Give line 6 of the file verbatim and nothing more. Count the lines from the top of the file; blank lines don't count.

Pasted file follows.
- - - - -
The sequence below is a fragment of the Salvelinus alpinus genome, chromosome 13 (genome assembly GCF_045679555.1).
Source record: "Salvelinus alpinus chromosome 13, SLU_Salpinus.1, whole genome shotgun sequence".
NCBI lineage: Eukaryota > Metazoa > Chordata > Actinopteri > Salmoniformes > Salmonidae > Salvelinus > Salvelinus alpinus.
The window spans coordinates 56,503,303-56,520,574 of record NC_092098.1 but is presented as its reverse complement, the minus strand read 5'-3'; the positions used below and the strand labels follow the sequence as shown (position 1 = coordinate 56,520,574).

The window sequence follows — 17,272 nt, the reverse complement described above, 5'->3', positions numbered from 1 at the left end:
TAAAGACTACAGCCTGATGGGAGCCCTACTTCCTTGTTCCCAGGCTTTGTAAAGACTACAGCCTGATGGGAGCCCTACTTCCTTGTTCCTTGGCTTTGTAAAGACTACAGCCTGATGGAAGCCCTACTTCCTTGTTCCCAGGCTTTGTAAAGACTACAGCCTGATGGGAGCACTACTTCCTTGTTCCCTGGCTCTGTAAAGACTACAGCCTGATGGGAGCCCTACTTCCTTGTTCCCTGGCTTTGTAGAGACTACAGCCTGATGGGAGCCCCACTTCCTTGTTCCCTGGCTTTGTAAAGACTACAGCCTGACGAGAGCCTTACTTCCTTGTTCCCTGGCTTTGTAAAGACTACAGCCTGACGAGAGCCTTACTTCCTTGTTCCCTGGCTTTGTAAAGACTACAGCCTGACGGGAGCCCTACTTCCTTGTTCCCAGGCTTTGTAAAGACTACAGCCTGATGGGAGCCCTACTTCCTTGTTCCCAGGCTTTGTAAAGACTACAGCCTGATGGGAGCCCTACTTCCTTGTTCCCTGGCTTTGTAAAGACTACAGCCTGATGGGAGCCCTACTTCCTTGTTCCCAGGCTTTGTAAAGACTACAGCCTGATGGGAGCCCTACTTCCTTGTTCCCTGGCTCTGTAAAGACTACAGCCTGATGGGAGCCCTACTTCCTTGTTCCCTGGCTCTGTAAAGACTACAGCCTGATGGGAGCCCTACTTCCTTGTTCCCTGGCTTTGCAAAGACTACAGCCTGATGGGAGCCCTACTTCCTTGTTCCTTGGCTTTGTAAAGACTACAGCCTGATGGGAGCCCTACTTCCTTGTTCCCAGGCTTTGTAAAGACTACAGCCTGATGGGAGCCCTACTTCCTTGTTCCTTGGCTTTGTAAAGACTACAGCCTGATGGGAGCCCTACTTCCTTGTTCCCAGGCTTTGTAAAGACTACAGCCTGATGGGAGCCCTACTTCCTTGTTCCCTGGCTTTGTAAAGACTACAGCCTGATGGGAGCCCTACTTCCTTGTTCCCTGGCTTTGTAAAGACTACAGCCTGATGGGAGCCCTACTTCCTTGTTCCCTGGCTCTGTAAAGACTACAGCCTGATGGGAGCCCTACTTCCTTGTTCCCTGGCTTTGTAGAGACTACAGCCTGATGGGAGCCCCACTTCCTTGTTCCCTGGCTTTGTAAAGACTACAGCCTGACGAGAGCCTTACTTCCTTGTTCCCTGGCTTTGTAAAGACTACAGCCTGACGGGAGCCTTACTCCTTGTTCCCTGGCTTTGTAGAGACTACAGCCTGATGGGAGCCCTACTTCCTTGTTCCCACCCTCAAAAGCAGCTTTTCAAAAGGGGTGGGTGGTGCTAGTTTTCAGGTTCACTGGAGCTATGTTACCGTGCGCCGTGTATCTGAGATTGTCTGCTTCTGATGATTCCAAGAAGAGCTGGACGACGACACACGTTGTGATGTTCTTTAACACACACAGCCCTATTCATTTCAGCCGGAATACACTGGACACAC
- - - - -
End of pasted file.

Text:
TAAAGACTACAGCCTGATGGGAGCCCTACTTCCTTGTTCCCAGGCTTTGTAAAGACTACAGCCTGATGGGAGCCCTACTTCCTTGTTCCTTGGCTTTGTAAAGACTACAGCCTGATGGAAGCCCTACTTCCTTGTTCCCAGGCTTTGTAAAGACTACAGCCTGATGGGAGCACTACTTCCTTGTTCCCTGGCTCTGTAAAGACTACAGCCTGATGGGAGCCCTACTTCCTTGTTCCCTGGCTTTGTAGAGACTACAGCCTGATGGGAGCCCCACTTCCTTGTTCCCTGGCTTTGTAAAGACTACAGCCTGACGAGAGCCTTACTTCCTTGTTCCCTGGCTTTGTAAAGACTACAGCCTGACGAGAGCCTTACTTCCTTGTTCCCTGGCTTTGTAAAGACTACAGCCTGACGGGAGCCCTACTTCCTTGTTCCCAGGCTTTGTAAAGACTACAGCCTGATGGGAGCCCTACTTCCTTGTTCCCAGGCTTTGTAAAGACTACAGCCTGATGGGAGCCCTACTTCCTTGTTCCCTGGCTTTGTAAAGACTACAGCCTGATGGGAGCCCTACTTCCTTGTTCCCAGGCTTTGTAAAGACTACAGCCTGATGGGAGCCCTACTTCCTTGTTCCCTGGCTCTGTAAAGACTACAGCCTGATGGGAGCCCTACTTCCTTGTTCCCTGGCTCTGTAAAGACTACAGCCTGATGGGAGCCCTACTTCCTTGTTCCCTGGCTTTGCAAAGACTACAGCCTGATGGGAGCCCTACTTCCTTGTTCCTTGGCTTTGTAAAGACTACAGCCTGATGGGAGCCCTACTTCCTTGTTCCCAGGCTTTGTAAAGACTACAGCCTGATGGGAGCCCTACTTCCTTGTTCCTTGGCTTTGTAAAGACTACAGCCTGATGGGAGCCCTACTTCCTTGTTCCCAGGCTTTGTAAAGACTACAGCCTGATGGGAGCCCTACTTCCTTGTTCCCTGGCTTTGTAAAGACTACAGCCTGATGGGAGCCCTACTTCCTTGTTCCCTGGCTTTGTAAAGACTACAGCCTGATGGGAGCCCTACTTCCTTGTTCCCTGGCTCTGTAAAGACTACAGCCTGATGGGAGCCCTACTTCCTTGTTCCCTGGCTTTGTAGAGACTACAGCCTGATGGGAGCCCCACTTCCTTGTTCCCTGGCTTTGTAAAGACTACAGCCTGACGAGAGCCTTACTTCCTTGTTCCCTGGCTTTGTAAAGACTACAGCCTGACGGGAGCCTTACTCCTTGTTCCCTGGCTTTGTAGAGACTACAGCCTGATGGGAGCCCTACTTCCTTGTTCCCACCCTCAAAAGCAGCTTTTCAAAAGGGGTGGGTGGTGCTAGTTTTCAGGTTCACTGGAGCTATGTTACCGTGCGCCGTGTATCTGAGATTGTCTGCTTCTGATGATTCCAAGAAGAGCTGGACGACGACACACGTTGTGATGTTCTTTAACACACACAGCCCTATTCATTTCAGCCGGAATACACTGGACACAC